The aging farmer demographic is not just a local issue.

“We have an aging farming population. If left unchecked, this could threaten our ability to produce the food we need, and also result in the loss of tens of thousands of acres of working lands that we rely on to clean our air and water,” U.S. Secretary of Agriculture Tom Vilsack said at a forum last year.

The average agricultural operator in Gallatin County is almost 58 years old, up nearly five years since 1997.

“We are aware of it and it is a concern,” said John Youngberg, executive vice president of the Montana Farm Bureau Federation.

The biggest prohibiting factor is cost. The initial investment required to purchase land, equipment and livestock prevents many young people from entering the industry, officials and industry members agreed.

“The cost has gotten to the point where it’s hard. If I’m graduating college and I want to go into production agriculture, the cost of the land is huge, the cost of the equipment is really high and to try to find someone to bankroll that is a problem. You can’t start it on a shoestring anymore,” Youngberg said.

The cost of starting a farm varies wildly, but land prices alone often run into the six-figures.

“Money is the biggest obstacle, for sure,” added Taylor Brown, 21, president of Montana State University’s Collegiate Young Farmers and Ranchers program. “As a young person, you don’t have the funds.”

Brown grew up on a wheat farm in Richey, Montana, but decided to pursue a degree in agricultural education rather than return to work the operation full-time.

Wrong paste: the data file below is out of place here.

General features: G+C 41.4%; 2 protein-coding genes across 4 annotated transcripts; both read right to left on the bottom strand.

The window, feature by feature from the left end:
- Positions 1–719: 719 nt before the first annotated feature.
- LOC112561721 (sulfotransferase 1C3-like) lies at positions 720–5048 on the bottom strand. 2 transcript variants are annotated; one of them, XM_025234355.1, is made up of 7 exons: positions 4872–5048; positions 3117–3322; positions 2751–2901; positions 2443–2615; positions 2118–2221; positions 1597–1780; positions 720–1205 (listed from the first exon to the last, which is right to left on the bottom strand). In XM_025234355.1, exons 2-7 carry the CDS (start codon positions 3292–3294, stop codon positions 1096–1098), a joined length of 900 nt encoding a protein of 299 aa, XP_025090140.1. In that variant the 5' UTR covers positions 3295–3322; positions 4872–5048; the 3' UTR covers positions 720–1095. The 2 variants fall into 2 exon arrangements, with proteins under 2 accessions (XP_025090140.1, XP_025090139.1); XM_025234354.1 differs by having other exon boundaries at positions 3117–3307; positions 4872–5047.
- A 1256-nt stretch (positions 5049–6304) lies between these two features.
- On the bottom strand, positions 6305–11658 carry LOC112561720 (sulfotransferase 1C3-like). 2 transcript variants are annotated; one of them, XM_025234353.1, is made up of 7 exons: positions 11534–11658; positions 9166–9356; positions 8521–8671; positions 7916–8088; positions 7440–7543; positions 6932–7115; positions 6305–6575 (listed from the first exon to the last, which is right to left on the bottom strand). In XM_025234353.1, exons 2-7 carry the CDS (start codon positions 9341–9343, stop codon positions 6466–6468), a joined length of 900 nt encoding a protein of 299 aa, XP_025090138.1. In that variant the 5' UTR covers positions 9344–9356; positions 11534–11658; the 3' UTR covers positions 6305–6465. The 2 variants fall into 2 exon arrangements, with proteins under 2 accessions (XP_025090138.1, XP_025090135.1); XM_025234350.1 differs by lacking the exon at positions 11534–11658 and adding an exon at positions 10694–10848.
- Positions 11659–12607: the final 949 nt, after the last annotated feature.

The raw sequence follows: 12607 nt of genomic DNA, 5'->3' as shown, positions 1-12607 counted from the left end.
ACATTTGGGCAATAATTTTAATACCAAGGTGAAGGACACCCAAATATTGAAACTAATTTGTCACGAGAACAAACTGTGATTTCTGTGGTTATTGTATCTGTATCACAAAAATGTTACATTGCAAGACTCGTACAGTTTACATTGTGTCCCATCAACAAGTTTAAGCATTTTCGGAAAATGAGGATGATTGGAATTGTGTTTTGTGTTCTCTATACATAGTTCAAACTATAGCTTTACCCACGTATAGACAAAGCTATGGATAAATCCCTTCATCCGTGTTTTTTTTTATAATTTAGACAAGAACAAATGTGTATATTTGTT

“I would like to become involved in production agriculture, the only barrier is the money,” she said.

The Young Farmers and Ranchers organization is one of several programs promoted by the Farm Bureau designed to attract a younger demographic to the industry.

“Obviously this is very important to our organization. We want to make sure agriculture continues to be viable and profitable for young people to go into,” said Sue Ann Streufert, the bureau’s young farmer and rancher coordinator. “A strong, healthy, secure agriculture industry is important to food security. That, to me, is why everyone should be concerned with this. It’s important to all of us who eat.”

In addition to educating students and advocating for the importance of the industry, the bureau works toward legislative changes that would make farming and ranching financially appealing.

Recent changes in real estate tax law have helped ease the burden on those wishing to pass on their land. The USDA also offers loans earmarked for beginning farmers and ranchers.

The state has other supportive organizations like 4-H and Farm Link Montana’s Land Link Program, which connects both beginning and expanding farmers with retiring landowners who want to keep their land in agriculture.

But many agree that the help is not enough.

“The taxes and estate taxes, it just kills you; it’s prohibitive,” said Patti Davis, 63, a lifetime rancher who now manages several operations in the valley. “(Kids) can’t afford to come back. A lot of them would like to come back but I don’t think they can afford to come back. You don’t make a lot of money ranching.”

Davis’ 37-year-old son now runs her Angus cattle in Wyoming. Her two daughters work as a doctor and a teacher.

“It’s a hard life. It’s not a job, it’s a lifestyle, and you have to love it or it will eat you alive,” she said. “But if we run out of farms and ranches, we’re going to run out of food.”


In lieu of legislative assistance, many farmers have turned innovators in order to buoy their operations out of debt.

After meeting her husband at MSU, Jacquie Nelson, 31, helped turn his family ranch — Nelson’s Spring Creek Ranch in Paradise Valley — from a strict livestock operation into a multi-dimensional business entity.

In addition to running cattle, Nelson and her husband, Tucker, own a fly fishing outfitter and shop. The family also operates a B&B-style lodge on its property and stocks its creek with rainbow trout, which it sells to restaurants around the state for extra cash.